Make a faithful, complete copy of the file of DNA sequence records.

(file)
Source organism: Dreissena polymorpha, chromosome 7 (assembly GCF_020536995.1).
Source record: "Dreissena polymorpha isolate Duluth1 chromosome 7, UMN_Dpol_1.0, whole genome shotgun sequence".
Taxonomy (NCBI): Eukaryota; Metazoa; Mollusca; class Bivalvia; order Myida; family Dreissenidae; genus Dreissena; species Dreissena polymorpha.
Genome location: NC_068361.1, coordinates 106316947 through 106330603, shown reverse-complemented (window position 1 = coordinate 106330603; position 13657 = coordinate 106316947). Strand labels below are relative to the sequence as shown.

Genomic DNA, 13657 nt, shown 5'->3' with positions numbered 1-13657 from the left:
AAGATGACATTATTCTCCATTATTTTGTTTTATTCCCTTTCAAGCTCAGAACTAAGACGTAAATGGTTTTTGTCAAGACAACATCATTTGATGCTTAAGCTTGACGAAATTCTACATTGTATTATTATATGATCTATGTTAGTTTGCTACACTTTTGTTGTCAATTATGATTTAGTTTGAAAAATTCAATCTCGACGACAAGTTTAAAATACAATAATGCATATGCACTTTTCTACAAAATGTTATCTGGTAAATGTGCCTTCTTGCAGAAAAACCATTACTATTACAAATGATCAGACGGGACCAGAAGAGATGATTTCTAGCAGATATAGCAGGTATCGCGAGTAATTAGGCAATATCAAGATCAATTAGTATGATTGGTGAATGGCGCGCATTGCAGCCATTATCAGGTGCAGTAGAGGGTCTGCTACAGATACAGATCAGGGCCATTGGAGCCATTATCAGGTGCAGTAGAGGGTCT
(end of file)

Source organism: Dreissena polymorpha, chromosome 7 (assembly GCF_020536995.1).
Source record: "Dreissena polymorpha isolate Duluth1 chromosome 7, UMN_Dpol_1.0, whole genome shotgun sequence".
Taxonomy (NCBI): Eukaryota; Metazoa; Mollusca; class Bivalvia; order Myida; family Dreissenidae; genus Dreissena; species Dreissena polymorpha.
Genome location: NC_068361.1, coordinates 106316947 through 106330603, shown reverse-complemented (window position 1 = coordinate 106330603; position 13657 = coordinate 106316947). Strand labels below are relative to the sequence as shown.

Genomic DNA, 13657 nt, shown 5'->3' with positions numbered 1-13657 from the left:
AAGATGACATTATTCTCCATTATTTTGTTTTATTCCCTTTCAAGCTCAGAACTAAGACGTAAATGGTTTTTGTCAAGACAACATCATTTGATGCTTAAGCTTGACGAAATTCTACATTGTATTATTATATGATCTATGTTAGTTTGCTACACTTTTGTTGTCAATTATGATTTAGTTTGAAAAATTCAATCTCGACGACAAGTTTAAAATACAATAATGCATATGCACTTTTCTACAAAATGTTATCTGGTAAATGTGCCTTCTTGCAGAAAAACCATTACTATTACAAATGATCAGACGGGACCAGAAGAGATGATTTCTAGCAGATATAGCAGGTATCGCGAGTAATTAGGCAATATCAAGATCAATTAGTATGATTGGTGAATGGCGCGCATTGCAGCCATTATCAGGTGCAGTAGAGGGTCTGCTACAGATACAGATCAGGGCCATTGGAGCCATTATCAGGTGCAGTAGAGGGTCT